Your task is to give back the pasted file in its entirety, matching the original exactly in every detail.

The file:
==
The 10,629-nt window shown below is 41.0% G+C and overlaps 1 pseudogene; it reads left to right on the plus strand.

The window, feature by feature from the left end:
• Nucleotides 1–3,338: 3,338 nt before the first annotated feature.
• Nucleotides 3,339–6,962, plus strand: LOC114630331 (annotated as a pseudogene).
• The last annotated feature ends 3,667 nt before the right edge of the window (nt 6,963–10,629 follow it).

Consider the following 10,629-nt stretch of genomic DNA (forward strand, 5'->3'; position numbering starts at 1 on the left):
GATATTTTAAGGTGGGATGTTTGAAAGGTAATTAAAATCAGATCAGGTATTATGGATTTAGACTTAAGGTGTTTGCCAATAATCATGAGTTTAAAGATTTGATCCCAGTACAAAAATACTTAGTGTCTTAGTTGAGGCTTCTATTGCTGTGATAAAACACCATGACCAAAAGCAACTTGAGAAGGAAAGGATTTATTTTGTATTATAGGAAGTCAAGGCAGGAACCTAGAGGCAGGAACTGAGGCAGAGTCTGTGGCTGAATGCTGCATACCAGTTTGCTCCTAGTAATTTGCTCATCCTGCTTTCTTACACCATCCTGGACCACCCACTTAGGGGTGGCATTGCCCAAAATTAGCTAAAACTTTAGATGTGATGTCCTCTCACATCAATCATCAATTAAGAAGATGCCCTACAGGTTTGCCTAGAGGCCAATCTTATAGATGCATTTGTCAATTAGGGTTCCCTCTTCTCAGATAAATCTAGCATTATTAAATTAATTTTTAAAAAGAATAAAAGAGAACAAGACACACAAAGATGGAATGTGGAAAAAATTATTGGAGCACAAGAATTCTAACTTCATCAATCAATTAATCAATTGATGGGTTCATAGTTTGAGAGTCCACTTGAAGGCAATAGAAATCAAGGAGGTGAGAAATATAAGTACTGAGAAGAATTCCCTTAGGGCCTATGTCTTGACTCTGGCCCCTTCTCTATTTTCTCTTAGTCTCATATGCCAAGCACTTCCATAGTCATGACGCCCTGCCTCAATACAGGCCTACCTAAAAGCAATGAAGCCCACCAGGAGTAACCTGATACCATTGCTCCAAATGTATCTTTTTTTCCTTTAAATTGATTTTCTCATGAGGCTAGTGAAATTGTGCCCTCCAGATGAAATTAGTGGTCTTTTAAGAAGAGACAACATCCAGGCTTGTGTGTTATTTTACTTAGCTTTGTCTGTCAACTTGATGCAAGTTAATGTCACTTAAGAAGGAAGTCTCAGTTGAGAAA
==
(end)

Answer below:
The 10,629-nt window shown below is 41.0% G+C and overlaps 1 pseudogene; it reads left to right on the plus strand.

The window, feature by feature from the left end:
• Nucleotides 1–3,338: 3,338 nt before the first annotated feature.
• Nucleotides 3,339–6,962, plus strand: LOC114630331 (annotated as a pseudogene).
• The last annotated feature ends 3,667 nt before the right edge of the window (nt 6,963–10,629 follow it).

Consider the following 10,629-nt stretch of genomic DNA (forward strand, 5'->3'; position numbering starts at 1 on the left):
GATATTTTAAGGTGGGATGTTTGAAAGGTAATTAAAATCAGATCAGGTATTATGGATTTAGACTTAAGGTGTTTGCCAATAATCATGAGTTTAAAGATTTGATCCCAGTACAAAAATACTTAGTGTCTTAGTTGAGGCTTCTATTGCTGTGATAAAACACCATGACCAAAAGCAACTTGAGAAGGAAAGGATTTATTTTGTATTATAGGAAGTCAAGGCAGGAACCTAGAGGCAGGAACTGAGGCAGAGTCTGTGGCTGAATGCTGCATACCAGTTTGCTCCTAGTAATTTGCTCATCCTGCTTTCTTACACCATCCTGGACCACCCACTTAGGGGTGGCATTGCCCAAAATTAGCTAAAACTTTAGATGTGATGTCCTCTCACATCAATCATCAATTAAGAAGATGCCCTACAGGTTTGCCTAGAGGCCAATCTTATAGATGCATTTGTCAATTAGGGTTCCCTCTTCTCAGATAAATCTAGCATTATTAAATTAATTTTTAAAAAGAATAAAAGAGAACAAGACACACAAAGATGGAATGTGGAAAAAATTATTGGAGCACAAGAATTCTAACTTCATCAATCAATTAATCAATTGATGGGTTCATAGTTTGAGAGTCCACTTGAAGGCAATAGAAATCAAGGAGGTGAGAAATATAAGTACTGAGAAGAATTCCCTTAGGGCCTATGTCTTGACTCTGGCCCCTTCTCTATTTTCTCTTAGTCTCATATGCCAAGCACTTCCATAGTCATGACGCCCTGCCTCAATACAGGCCTACCTAAAAGCAATGAAGCCCACCAGGAGTAACCTGATACCATTGCTCCAAATGTATCTTTTTTTCCTTTAAATTGATTTTCTCATGAGGCTAGTGAAATTGTGCCCTCCAGATGAAATTAGTGGTCTTTTAAGAAGAGACAACATCCAGGCTTGTGTGTTATTTTACTTAGCTTTGTCTGTCAACTTGATGCAAGTTAATGTCACTTAAGAAGGAAGTCTCAGTTGAGAAA